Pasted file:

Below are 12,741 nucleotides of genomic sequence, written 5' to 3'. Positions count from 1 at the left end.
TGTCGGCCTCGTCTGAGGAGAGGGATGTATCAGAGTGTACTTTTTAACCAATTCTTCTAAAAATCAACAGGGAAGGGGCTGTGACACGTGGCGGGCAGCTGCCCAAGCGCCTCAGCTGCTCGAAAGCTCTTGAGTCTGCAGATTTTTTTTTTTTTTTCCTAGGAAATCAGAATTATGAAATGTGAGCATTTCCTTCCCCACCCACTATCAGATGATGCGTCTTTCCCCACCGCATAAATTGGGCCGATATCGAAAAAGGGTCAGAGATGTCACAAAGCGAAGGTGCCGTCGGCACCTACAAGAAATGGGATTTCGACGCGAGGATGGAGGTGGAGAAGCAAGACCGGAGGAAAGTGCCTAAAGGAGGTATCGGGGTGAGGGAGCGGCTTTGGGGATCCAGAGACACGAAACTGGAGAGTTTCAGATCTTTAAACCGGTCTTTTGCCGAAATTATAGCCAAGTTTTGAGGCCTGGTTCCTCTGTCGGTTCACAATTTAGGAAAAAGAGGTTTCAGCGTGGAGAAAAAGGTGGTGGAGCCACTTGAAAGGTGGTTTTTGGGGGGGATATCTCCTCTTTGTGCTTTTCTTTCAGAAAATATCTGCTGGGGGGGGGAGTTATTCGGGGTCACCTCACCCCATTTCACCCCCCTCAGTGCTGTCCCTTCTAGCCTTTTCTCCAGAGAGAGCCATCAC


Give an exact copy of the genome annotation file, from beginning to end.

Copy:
Below are 12,741 nucleotides of genomic sequence, written 5' to 3'. Positions count from 1 at the left end.
TGTCGGCCTCGTCTGAGGAGAGGGATGTATCAGAGTGTACTTTTTAACCAATTCTTCTAAAAATCAACAGGGAAGGGGCTGTGACACGTGGCGGGCAGCTGCCCAAGCGCCTCAGCTGCTCGAAAGCTCTTGAGTCTGCAGATTTTTTTTTTTTTTTCCTAGGAAATCAGAATTATGAAATGTGAGCATTTCCTTCCCCACCCACTATCAGATGATGCGTCTTTCCCCACCGCATAAATTGGGCCGATATCGAAAAAGGGTCAGAGATGTCACAAAGCGAAGGTGCCGTCGGCACCTACAAGAAATGGGATTTCGACGCGAGGATGGAGGTGGAGAAGCAAGACCGGAGGAAAGTGCCTAAAGGAGGTATCGGGGTGAGGGAGCGGCTTTGGGGATCCAGAGACACGAAACTGGAGAGTTTCAGATCTTTAAACCGGTCTTTTGCCGAAATTATAGCCAAGTTTTGAGGCCTGGTTCCTCTGTCGGTTCACAATTTAGGAAAAAGAGGTTTCAGCGTGGAGAAAAAGGTGGTGGAGCCACTTGAAAGGTGGTTTTTGGGGGGGATATCTCCTCTTTGTGCTTTTCTTTCAGAAAATATCTGCTGGGGGGGGGAGTTATTCGGGGTCACCTCACCCCATTTCACCCCCCTCAGTGCTGTCCCTTCTAGCCTTTTCTCCAGAGAGAGCCATCAC